This year's state budget for education is the "least reality-based proposal" state Sen. Joe Simitian has seen from the governor in the 10 years he's been in state office, he told a packed audience in Palo Alto Saturday.
He said Governor Arnold Schwarzenegger is "out of answers" in terms of resolving a continuing state budget crisis that is seriously impacting school districts throughout the state.
The good news is Schwarzenegger proposed no major cuts to education in his 2010-2011 budget unveiled Jan. 8, Simitian, D-Palo Alto, told regional school leaders at the Palo Alto Unified School District headquarters.
There's plenty of bad news, well publicized, about the current state school-budget crisis.
The "scary" news is that things will get worse next year, Simitian said.
He said by July 1, 2011, $10 billion in revenue from temporary taxes -- a major chunk of the state's $83 billion general fund -- will disappear, with a huge impact on K-12 education, Simitian said.
The event attracted more than 100 school board members and administrators from Santa Cruz to Belmont.
In his nearly 10 years in the legislature, Simitian said this year's is "the least reality-based budget proposal I've seen from the governor.
"I think the governor is out of answers," he said. "It's just where we are. A lot of the gimmicks have already been used up."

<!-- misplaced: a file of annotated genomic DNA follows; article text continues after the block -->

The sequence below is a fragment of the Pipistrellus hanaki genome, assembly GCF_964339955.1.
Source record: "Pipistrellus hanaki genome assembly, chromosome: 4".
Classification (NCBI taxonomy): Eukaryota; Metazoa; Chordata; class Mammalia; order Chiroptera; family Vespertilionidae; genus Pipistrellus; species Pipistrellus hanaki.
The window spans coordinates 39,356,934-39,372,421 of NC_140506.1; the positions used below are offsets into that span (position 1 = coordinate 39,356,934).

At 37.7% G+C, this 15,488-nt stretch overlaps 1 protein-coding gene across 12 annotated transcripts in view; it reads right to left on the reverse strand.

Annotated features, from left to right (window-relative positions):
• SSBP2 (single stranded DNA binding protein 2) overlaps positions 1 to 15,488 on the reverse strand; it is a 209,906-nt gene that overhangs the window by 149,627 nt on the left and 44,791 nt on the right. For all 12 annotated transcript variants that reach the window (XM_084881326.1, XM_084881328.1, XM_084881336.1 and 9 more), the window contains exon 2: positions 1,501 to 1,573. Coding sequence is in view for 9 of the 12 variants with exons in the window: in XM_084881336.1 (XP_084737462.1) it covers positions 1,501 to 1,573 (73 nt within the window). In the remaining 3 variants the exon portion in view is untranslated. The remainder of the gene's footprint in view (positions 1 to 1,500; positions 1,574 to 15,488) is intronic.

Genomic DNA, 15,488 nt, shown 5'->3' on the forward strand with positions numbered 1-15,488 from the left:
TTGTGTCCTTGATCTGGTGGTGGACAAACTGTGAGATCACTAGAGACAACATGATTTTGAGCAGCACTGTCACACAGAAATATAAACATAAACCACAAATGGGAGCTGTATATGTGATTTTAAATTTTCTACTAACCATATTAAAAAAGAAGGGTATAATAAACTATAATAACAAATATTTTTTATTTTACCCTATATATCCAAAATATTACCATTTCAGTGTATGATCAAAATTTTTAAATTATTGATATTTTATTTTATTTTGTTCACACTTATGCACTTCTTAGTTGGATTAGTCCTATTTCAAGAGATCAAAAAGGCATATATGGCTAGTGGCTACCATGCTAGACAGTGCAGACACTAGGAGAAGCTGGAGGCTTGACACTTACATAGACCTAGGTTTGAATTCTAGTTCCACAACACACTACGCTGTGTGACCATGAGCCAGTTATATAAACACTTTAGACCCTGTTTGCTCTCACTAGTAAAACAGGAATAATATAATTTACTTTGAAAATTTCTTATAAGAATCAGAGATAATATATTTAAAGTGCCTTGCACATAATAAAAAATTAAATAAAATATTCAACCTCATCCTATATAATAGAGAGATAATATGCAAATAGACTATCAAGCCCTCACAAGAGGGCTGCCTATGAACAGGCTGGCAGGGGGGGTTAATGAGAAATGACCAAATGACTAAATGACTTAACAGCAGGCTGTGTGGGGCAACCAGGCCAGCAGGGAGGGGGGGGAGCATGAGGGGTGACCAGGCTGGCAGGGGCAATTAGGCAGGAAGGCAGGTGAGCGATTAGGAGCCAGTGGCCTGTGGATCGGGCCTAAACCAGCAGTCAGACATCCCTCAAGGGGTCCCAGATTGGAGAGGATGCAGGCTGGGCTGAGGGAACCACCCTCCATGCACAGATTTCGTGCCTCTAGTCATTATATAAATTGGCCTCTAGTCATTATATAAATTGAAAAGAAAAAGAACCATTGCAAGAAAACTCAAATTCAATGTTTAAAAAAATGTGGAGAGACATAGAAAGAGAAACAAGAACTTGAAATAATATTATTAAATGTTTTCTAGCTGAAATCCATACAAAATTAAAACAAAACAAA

Some California districts may win a slice of President Barack Obama's $4.3 billion "Race to the Top" education funding now that Schwarzenegger has signed education reforms demanded by federal officials to qualify for the funds.
Key among those are provisions for "open enrollment," "parent empowerment" and not precluding the use of student-achievement data in evaluating teachers.
The use of student-achievement data to evaluate teachers would be subject to a district's collective bargaining agreements with teachers' unions.
Simitian described legislative maneuvering over terms of the parental empowerment and open enrollment language, which permits students from low-performing schools to move to another public school inside or outside the student's district.
Although details of the rules are not yet clear, trustees of East Palo Alto's Ravenswood City School District have expressed concern that some of their schools could fall into the low-performing category, resulting in a student exodus.
And Palo Alto school board members have expressed concerns about capacity and funding for extra students.
Simitian described a legislative settlement he believes will give receiving districts ability to deny entry if a district lacks capacity for extra students or if the incoming students would create "adverse financial impact." The legislation also gives the receiving district 70 percent of the state funding allocated for the transferring student.
"Obama's view is, 'It's time we confront some of the failures of the system,'" Simitian said.
"There's no denying that far too many kids in this state have been failed for far too long.
"With respect to open enrollment, do I think kids who've been failed year after year after year ought to be given a chance to get out and get a better program? I do.
"But it's important to do that in a way that doesn't turn the world upside down for other classrooms and other kids," Simitian said.
He said most of the "Race to the Top" funds "are likely to be targeted to schools that are struggling.
"It very much varies from one district to another whether they want to step into the program and whether it's worth the strings that will be attached," he said.
The Palo Alto Board of Education has decided not to apply for Race-to-the-Top funds, while Ravenswood has indicated it will apply.